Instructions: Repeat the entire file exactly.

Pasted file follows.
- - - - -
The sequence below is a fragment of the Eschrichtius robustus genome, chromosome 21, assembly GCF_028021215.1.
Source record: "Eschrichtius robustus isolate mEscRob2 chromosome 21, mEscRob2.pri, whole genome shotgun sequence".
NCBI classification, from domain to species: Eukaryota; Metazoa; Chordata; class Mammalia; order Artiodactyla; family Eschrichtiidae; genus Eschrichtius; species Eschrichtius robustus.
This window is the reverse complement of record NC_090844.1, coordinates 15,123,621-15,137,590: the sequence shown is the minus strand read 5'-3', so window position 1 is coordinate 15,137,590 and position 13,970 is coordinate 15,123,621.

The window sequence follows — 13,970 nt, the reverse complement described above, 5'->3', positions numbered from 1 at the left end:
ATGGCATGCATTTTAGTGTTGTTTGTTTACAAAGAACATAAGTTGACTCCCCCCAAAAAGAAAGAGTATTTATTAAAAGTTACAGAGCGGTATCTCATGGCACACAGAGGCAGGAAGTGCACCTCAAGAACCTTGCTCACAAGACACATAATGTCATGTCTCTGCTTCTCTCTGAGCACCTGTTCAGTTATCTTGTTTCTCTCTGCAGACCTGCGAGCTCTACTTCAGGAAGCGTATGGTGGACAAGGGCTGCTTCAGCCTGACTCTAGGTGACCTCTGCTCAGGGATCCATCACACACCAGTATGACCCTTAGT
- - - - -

The sequence below is a fragment of the Eschrichtius robustus genome, chromosome 21, assembly GCF_028021215.1.
Source record: "Eschrichtius robustus isolate mEscRob2 chromosome 21, mEscRob2.pri, whole genome shotgun sequence".
NCBI classification, from domain to species: Eukaryota; Metazoa; Chordata; class Mammalia; order Artiodactyla; family Eschrichtiidae; genus Eschrichtius; species Eschrichtius robustus.
This window is the reverse complement of record NC_090844.1, coordinates 15,123,621-15,137,590: the sequence shown is the minus strand read 5'-3', so window position 1 is coordinate 15,137,590 and position 13,970 is coordinate 15,123,621.

The window sequence follows — 13,970 nt, the reverse complement described above, 5'->3', positions numbered from 1 at the left end:
ATGGCATGCATTTTAGTGTTGTTTGTTTACAAAGAACATAAGTTGACTCCCCCCAAAAAGAAAGAGTATTTATTAAAAGTTACAGAGCGGTATCTCATGGCACACAGAGGCAGGAAGTGCACCTCAAGAACCTTGCTCACAAGACACATAATGTCATGTCTCTGCTTCTCTCTGAGCACCTGTTCAGTTATCTTGTTTCTCTCTGCAGACCTGCGAGCTCTACTTCAGGAAGCGTATGGTGGACAAGGGCTGCTTCAGCCTGACTCTAGGTGACCTCTGCTCAGGGATCCATCACACACCAGTATGACCCTTAGT